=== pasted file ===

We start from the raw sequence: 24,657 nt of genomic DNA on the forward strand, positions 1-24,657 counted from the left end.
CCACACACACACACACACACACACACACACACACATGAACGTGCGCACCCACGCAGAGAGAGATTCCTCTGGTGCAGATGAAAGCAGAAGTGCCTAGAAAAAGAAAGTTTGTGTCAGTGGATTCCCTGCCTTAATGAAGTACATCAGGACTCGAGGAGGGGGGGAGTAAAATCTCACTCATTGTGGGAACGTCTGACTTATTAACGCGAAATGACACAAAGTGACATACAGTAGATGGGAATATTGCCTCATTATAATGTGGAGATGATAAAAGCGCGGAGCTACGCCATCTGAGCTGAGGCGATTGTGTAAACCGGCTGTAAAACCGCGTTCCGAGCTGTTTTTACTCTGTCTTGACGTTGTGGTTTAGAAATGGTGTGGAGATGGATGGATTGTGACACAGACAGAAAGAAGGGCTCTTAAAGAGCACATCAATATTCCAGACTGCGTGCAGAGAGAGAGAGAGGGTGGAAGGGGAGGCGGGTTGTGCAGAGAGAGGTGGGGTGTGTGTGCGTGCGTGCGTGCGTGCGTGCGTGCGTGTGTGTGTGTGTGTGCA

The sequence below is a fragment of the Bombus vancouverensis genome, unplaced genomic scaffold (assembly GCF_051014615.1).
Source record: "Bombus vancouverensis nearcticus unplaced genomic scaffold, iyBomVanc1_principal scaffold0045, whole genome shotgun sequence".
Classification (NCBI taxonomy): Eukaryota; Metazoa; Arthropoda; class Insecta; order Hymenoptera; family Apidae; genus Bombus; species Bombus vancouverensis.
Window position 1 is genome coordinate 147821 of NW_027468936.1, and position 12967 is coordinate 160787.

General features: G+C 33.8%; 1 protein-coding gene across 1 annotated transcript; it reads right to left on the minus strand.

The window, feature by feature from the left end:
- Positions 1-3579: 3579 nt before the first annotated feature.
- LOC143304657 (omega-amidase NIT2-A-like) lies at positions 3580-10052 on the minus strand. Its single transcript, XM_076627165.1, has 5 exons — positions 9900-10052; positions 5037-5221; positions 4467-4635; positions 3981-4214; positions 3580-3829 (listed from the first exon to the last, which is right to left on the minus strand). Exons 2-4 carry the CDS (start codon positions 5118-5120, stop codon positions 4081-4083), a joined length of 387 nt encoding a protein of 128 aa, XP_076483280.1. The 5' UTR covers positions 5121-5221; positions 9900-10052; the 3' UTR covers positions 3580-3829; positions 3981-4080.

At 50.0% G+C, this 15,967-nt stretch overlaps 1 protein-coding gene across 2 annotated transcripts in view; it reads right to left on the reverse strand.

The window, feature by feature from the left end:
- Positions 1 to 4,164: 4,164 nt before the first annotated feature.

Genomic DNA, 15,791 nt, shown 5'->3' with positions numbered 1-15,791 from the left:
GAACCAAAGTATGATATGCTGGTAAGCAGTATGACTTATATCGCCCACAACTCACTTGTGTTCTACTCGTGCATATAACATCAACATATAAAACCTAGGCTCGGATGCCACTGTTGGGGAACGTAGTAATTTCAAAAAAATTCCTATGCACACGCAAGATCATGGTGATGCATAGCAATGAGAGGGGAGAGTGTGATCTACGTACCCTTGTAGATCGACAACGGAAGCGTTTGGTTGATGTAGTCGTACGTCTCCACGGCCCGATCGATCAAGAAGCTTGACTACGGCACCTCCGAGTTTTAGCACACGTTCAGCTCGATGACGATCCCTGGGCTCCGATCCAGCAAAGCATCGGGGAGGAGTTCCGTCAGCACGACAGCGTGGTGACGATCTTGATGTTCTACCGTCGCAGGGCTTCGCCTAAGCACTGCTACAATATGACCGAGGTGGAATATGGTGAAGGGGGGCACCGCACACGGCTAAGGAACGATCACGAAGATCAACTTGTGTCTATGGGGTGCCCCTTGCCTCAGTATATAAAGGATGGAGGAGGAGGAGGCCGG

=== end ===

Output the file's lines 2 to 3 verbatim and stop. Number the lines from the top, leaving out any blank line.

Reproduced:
CCACACACACACACACACACACACACACACACACATGAACGTGCGCACCCACGCAGAGAGAGATTCCTCTGGTGCAGATGAAAGCAGAAGTGCCTAGAAAAAGAAAGTTTGTGTCAGTGGATTCCCTGCCTTAATGAAGTACATCAGGACTCGAGGAGGGGGGGAGTAAAATCTCACTCATTGTGGGAACGTCTGACTTATTAACGCGAAATGACACAAAGTGACATACAGTAGATGGGAATATTGCCTCATTATAATGTGGAGATGATAAAAGCGCGGAGCTACGCCATCTGAGCTGAGGCGATTGTGTAAACCGGCTGTAAAACCGCGTTCCGAGCTGTTTTTACTCTGTCTTGACGTTGTGGTTTAGAAATGGTGTGGAGATGGATGGATTGTGACACAGACAGAAAGAAGGGCTCTTAAAGAGCACATCAATATTCCAGACTGCGTGCAGAGAGAGAGAGAGGGTGGAAGGGGAGGCGGGTTGTGCAGAGAGAGGTGGGGTGTGTGTGCGTGCGTGCGTGCGTGCGTGCGTGCGTGTGTGTGTGTGTGTGCA

The sequence below is a fragment of the Bombus vancouverensis genome, unplaced genomic scaffold (assembly GCF_051014615.1).